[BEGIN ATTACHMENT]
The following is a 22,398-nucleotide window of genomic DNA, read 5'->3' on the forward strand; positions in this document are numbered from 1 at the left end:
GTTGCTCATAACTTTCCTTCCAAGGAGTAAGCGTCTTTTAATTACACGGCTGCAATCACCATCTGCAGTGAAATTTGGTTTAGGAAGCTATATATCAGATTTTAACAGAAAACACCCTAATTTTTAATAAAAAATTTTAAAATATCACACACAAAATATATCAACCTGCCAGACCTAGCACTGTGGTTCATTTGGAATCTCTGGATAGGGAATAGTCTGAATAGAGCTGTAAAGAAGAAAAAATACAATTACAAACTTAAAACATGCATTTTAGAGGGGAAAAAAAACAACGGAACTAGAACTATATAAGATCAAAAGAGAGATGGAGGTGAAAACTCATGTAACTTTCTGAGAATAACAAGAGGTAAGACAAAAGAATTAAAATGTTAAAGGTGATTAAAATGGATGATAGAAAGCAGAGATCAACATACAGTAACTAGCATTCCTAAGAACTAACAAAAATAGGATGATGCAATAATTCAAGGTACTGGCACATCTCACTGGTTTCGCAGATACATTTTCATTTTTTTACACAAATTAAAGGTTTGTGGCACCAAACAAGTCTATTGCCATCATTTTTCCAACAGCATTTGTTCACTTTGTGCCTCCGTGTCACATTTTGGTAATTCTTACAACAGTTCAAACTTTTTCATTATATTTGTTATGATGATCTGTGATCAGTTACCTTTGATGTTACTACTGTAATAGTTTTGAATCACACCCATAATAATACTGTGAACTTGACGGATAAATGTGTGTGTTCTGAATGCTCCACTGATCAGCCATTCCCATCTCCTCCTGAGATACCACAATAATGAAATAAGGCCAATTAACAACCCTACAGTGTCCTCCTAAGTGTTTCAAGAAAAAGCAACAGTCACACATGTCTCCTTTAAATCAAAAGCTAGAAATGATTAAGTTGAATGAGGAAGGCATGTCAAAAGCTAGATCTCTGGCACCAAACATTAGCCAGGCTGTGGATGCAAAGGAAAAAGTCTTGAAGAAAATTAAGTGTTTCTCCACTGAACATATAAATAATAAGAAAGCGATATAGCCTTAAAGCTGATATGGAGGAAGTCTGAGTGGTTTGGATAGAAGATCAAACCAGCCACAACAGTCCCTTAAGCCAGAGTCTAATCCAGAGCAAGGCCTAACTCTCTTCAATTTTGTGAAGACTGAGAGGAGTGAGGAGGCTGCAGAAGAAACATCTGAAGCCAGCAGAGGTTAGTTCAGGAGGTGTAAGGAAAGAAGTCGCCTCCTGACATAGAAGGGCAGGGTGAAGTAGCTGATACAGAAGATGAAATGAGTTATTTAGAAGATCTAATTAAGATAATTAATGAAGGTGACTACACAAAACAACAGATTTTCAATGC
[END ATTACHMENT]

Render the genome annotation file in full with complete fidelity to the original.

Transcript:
The following is a 22,398-nucleotide window of genomic DNA, read 5'->3' on the forward strand; positions in this document are numbered from 1 at the left end:
GTTGCTCATAACTTTCCTTCCAAGGAGTAAGCGTCTTTTAATTACACGGCTGCAATCACCATCTGCAGTGAAATTTGGTTTAGGAAGCTATATATCAGATTTTAACAGAAAACACCCTAATTTTTAATAAAAAATTTTAAAATATCACACACAAAATATATCAACCTGCCAGACCTAGCACTGTGGTTCATTTGGAATCTCTGGATAGGGAATAGTCTGAATAGAGCTGTAAAGAAGAAAAAATACAATTACAAACTTAAAACATGCATTTTAGAGGGGAAAAAAAACAACGGAACTAGAACTATATAAGATCAAAAGAGAGATGGAGGTGAAAACTCATGTAACTTTCTGAGAATAACAAGAGGTAAGACAAAAGAATTAAAATGTTAAAGGTGATTAAAATGGATGATAGAAAGCAGAGATCAACATACAGTAACTAGCATTCCTAAGAACTAACAAAAATAGGATGATGCAATAATTCAAGGTACTGGCACATCTCACTGGTTTCGCAGATACATTTTCATTTTTTTACACAAATTAAAGGTTTGTGGCACCAAACAAGTCTATTGCCATCATTTTTCCAACAGCATTTGTTCACTTTGTGCCTCCGTGTCACATTTTGGTAATTCTTACAACAGTTCAAACTTTTTCATTATATTTGTTATGATGATCTGTGATCAGTTACCTTTGATGTTACTACTGTAATAGTTTTGAATCACACCCATAATAATACTGTGAACTTGACGGATAAATGTGTGTGTTCTGAATGCTCCACTGATCAGCCATTCCCATCTCCTCCTGAGATACCACAATAATGAAATAAGGCCAATTAACAACCCTACAGTGTCCTCCTAAGTGTTTCAAGAAAAAGCAACAGTCACACATGTCTCCTTTAAATCAAAAGCTAGAAATGATTAAGTTGAATGAGGAAGGCATGTCAAAAGCTAGATCTCTGGCACCAAACATTAGCCAGGCTGTGGATGCAAAGGAAAAAGTCTTGAAGAAAATTAAGTGTTTCTCCACTGAACATATAAATAATAAGAAAGCGATATAGCCTTAAAGCTGATATGGAGGAAGTCTGAGTGGTTTGGATAGAAGATCAAACCAGCCACAACAGTCCCTTAAGCCAGAGTCTAATCCAGAGCAAGGCCTAACTCTCTTCAATTTTGTGAAGACTGAGAGGAGTGAGGAGGCTGCAGAAGAAACATCTGAAGCCAGCAGAGGTTAGTTCAGGAGGTGTAAGGAAAGAAGTCGCCTCCTGACATAGAAGGGCAGGGTGAAGTAGCTGATACAGAAGATGAAATGAGTTATTTAGAAGATCTAATTAAGATAATTAATGAAGGTGACTACACAAAACAACAGATTTTCAATGC